The Date Farmers' work combines...
a colorful palette from south of the border with influences as diverse as prison tattoos and folk art. Hailing from a desert town two hours east of Los Angeles, Carlos Ramirez and Armando Lerma first met in 1998 and have been painting together ever since. Their collective name comes from the date farm that Armando's father owned where Carlos once worked, and their artwork—which includes paintings, sculptures and installations—merges diverse influences like graffiti, Catholicism, traditional revolutionary posters, sign painting, and even a dash of Hollywood. They often incorporate found objects like stickers, bottle caps and Mexican comics into paintings on corrugated metal or pieces of wood.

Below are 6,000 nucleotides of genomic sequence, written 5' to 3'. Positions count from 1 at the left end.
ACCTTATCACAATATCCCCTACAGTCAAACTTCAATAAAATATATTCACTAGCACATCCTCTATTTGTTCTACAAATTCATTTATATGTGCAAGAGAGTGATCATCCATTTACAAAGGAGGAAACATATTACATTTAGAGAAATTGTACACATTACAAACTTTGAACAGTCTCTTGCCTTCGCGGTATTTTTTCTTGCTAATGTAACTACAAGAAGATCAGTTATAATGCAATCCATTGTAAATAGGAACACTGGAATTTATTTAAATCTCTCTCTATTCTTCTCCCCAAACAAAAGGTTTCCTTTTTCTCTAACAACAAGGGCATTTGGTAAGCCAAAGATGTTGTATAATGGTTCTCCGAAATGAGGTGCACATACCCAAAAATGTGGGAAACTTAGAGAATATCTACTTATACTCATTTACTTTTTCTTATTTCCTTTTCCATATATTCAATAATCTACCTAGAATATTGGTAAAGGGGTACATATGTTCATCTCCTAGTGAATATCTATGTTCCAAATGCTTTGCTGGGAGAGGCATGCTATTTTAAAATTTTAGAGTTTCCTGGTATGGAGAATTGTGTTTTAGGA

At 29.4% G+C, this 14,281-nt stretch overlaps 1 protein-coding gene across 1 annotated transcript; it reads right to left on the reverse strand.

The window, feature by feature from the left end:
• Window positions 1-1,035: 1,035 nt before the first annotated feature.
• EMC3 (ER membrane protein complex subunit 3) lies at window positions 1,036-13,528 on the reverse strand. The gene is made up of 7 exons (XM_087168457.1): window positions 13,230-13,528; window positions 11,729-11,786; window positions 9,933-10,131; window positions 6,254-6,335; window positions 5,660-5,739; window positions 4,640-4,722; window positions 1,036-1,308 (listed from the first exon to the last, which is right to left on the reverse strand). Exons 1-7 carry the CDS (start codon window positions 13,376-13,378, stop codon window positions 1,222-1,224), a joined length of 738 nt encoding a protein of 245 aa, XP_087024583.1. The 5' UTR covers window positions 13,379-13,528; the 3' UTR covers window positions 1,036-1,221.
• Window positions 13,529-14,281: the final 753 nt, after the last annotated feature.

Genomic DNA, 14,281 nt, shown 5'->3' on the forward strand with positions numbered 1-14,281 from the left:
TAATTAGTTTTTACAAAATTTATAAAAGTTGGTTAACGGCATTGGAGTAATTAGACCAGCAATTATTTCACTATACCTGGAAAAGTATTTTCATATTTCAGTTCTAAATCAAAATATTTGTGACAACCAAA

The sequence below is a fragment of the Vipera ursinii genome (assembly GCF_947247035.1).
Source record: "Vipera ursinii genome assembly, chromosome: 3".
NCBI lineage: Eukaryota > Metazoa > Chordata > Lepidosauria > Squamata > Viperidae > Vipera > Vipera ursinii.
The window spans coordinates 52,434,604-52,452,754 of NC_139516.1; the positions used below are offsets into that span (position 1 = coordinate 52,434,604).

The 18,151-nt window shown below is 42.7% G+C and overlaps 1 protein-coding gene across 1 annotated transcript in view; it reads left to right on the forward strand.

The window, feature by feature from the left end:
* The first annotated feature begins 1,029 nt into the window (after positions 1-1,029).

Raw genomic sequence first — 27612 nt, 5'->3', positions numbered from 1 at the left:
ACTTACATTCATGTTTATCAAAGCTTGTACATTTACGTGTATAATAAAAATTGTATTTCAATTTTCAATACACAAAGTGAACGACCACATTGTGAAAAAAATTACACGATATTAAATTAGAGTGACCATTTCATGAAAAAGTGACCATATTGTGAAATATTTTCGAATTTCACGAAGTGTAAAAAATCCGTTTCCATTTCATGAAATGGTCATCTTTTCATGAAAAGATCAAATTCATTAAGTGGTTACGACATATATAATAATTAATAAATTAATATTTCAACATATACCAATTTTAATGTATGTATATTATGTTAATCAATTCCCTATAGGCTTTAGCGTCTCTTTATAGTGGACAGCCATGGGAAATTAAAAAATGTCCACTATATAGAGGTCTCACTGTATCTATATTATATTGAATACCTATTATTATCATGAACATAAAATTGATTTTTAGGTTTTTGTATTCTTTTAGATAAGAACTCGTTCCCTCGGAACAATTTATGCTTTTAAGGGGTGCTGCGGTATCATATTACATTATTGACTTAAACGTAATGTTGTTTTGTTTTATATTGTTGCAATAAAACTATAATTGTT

For their Wynwood Walls project in 2011, the duo approached their work as an art piece, not necessarily as a mural, utilizing one of their trademark characters: the barrel-chested man with crosshatched features. "We wanted the work to be instantly recognizable as The Date Farmers," Armando says. "We decided to keep it simple. It's like a self-portrait about who we are and where we come from, like a kid running away from the emptiness in the desert." The blank banner on the top right and the male figure's empty eyes speak of this emptiness in the desert's wide-open spaces. The unfinished arm echoes back to that kid, turning to art as a way to escape even if that art is far from perfect. "We are the opposite of polished," he explains.
It was The Date Farmers' first visit to Miami, and they especially enjoyed meeting some of the other Wynwood Walls artists like COCO 144. "We met some really cool people," Armando says. One of their new Miami friends, Leo, even made it onto the belt buckle, and the palm tree tattoo is a nod to one of the things Miami and the Southern California desert have in common. There's a stillness to their piece that proves you can take The Date Farmers out of the desert, but you can't take the desert out of them.